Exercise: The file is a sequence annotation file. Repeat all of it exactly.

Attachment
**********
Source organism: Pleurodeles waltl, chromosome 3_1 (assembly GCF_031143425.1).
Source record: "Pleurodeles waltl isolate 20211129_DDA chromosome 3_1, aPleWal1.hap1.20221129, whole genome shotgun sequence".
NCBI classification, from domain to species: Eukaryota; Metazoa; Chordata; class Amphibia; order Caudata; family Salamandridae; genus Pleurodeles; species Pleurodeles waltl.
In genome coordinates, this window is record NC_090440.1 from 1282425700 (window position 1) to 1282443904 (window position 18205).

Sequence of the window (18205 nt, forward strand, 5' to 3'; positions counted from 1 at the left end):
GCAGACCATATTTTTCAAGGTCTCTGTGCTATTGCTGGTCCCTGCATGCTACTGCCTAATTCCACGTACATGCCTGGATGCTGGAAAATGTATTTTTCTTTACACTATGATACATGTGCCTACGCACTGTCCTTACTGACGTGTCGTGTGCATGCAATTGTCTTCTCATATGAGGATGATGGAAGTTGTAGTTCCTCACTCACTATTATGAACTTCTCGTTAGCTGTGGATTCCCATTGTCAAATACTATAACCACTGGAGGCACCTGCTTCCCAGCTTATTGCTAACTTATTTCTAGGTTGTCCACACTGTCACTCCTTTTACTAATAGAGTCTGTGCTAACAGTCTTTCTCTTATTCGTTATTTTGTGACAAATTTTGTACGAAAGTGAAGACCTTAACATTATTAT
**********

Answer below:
Source organism: Pleurodeles waltl, chromosome 3_1 (assembly GCF_031143425.1).
Source record: "Pleurodeles waltl isolate 20211129_DDA chromosome 3_1, aPleWal1.hap1.20221129, whole genome shotgun sequence".
NCBI classification, from domain to species: Eukaryota; Metazoa; Chordata; class Amphibia; order Caudata; family Salamandridae; genus Pleurodeles; species Pleurodeles waltl.
In genome coordinates, this window is record NC_090440.1 from 1282425700 (window position 1) to 1282443904 (window position 18205).

Sequence of the window (18205 nt, forward strand, 5' to 3'; positions counted from 1 at the left end):
GCAGACCATATTTTTCAAGGTCTCTGTGCTATTGCTGGTCCCTGCATGCTACTGCCTAATTCCACGTACATGCCTGGATGCTGGAAAATGTATTTTTCTTTACACTATGATACATGTGCCTACGCACTGTCCTTACTGACGTGTCGTGTGCATGCAATTGTCTTCTCATATGAGGATGATGGAAGTTGTAGTTCCTCACTCACTATTATGAACTTCTCGTTAGCTGTGGATTCCCATTGTCAAATACTATAACCACTGGAGGCACCTGCTTCCCAGCTTATTGCTAACTTATTTCTAGGTTGTCCACACTGTCACTCCTTTTACTAATAGAGTCTGTGCTAACAGTCTTTCTCTTATTCGTTATTTTGTGACAAATTTTGTACGAAAGTGAAGACCTTAACATTATTAT